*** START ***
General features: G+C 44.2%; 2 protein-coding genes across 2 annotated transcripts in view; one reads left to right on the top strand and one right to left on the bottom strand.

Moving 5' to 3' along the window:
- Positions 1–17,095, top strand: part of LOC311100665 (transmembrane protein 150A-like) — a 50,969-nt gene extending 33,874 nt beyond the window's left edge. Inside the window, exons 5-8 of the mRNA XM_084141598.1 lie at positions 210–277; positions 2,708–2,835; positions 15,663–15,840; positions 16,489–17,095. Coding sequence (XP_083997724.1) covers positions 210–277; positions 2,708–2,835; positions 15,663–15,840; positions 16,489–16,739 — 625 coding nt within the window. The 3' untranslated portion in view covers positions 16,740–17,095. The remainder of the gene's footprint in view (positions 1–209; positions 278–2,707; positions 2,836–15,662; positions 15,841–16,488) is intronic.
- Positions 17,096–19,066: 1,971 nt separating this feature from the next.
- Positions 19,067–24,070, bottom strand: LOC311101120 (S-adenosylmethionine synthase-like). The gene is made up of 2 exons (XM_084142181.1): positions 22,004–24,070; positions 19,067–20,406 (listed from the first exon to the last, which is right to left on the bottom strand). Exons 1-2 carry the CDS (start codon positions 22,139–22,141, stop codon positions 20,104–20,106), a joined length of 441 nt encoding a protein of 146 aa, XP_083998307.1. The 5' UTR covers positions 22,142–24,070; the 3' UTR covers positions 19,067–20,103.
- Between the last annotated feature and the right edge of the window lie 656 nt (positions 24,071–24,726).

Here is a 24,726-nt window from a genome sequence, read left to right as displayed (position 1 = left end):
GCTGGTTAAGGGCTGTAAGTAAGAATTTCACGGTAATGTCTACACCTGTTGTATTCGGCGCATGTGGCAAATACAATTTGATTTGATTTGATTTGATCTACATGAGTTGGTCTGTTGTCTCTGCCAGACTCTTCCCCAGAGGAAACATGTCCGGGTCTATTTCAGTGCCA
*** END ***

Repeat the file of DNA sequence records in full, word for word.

General features: G+C 44.2%; 2 protein-coding genes across 2 annotated transcripts in view; one reads left to right on the top strand and one right to left on the bottom strand.

Moving 5' to 3' along the window:
- Positions 1–17,095, top strand: part of LOC311100665 (transmembrane protein 150A-like) — a 50,969-nt gene extending 33,874 nt beyond the window's left edge. Inside the window, exons 5-8 of the mRNA XM_084141598.1 lie at positions 210–277; positions 2,708–2,835; positions 15,663–15,840; positions 16,489–17,095. Coding sequence (XP_083997724.1) covers positions 210–277; positions 2,708–2,835; positions 15,663–15,840; positions 16,489–16,739 — 625 coding nt within the window. The 3' untranslated portion in view covers positions 16,740–17,095. The remainder of the gene's footprint in view (positions 1–209; positions 278–2,707; positions 2,836–15,662; positions 15,841–16,488) is intronic.
- Positions 17,096–19,066: 1,971 nt separating this feature from the next.
- Positions 19,067–24,070, bottom strand: LOC311101120 (S-adenosylmethionine synthase-like). The gene is made up of 2 exons (XM_084142181.1): positions 22,004–24,070; positions 19,067–20,406 (listed from the first exon to the last, which is right to left on the bottom strand). Exons 1-2 carry the CDS (start codon positions 22,139–22,141, stop codon positions 20,104–20,106), a joined length of 441 nt encoding a protein of 146 aa, XP_083998307.1. The 5' UTR covers positions 22,142–24,070; the 3' UTR covers positions 19,067–20,103.
- Between the last annotated feature and the right edge of the window lie 656 nt (positions 24,071–24,726).

Here is a 24,726-nt window from a genome sequence, read left to right as displayed (position 1 = left end):
GCTGGTTAAGGGCTGTAAGTAAGAATTTCACGGTAATGTCTACACCTGTTGTATTCGGCGCATGTGGCAAATACAATTTGATTTGATTTGATTTGATCTACATGAGTTGGTCTGTTGTCTCTGCCAGACTCTTCCCCAGAGGAAACATGTCCGGGTCTATTTCAGTGCCA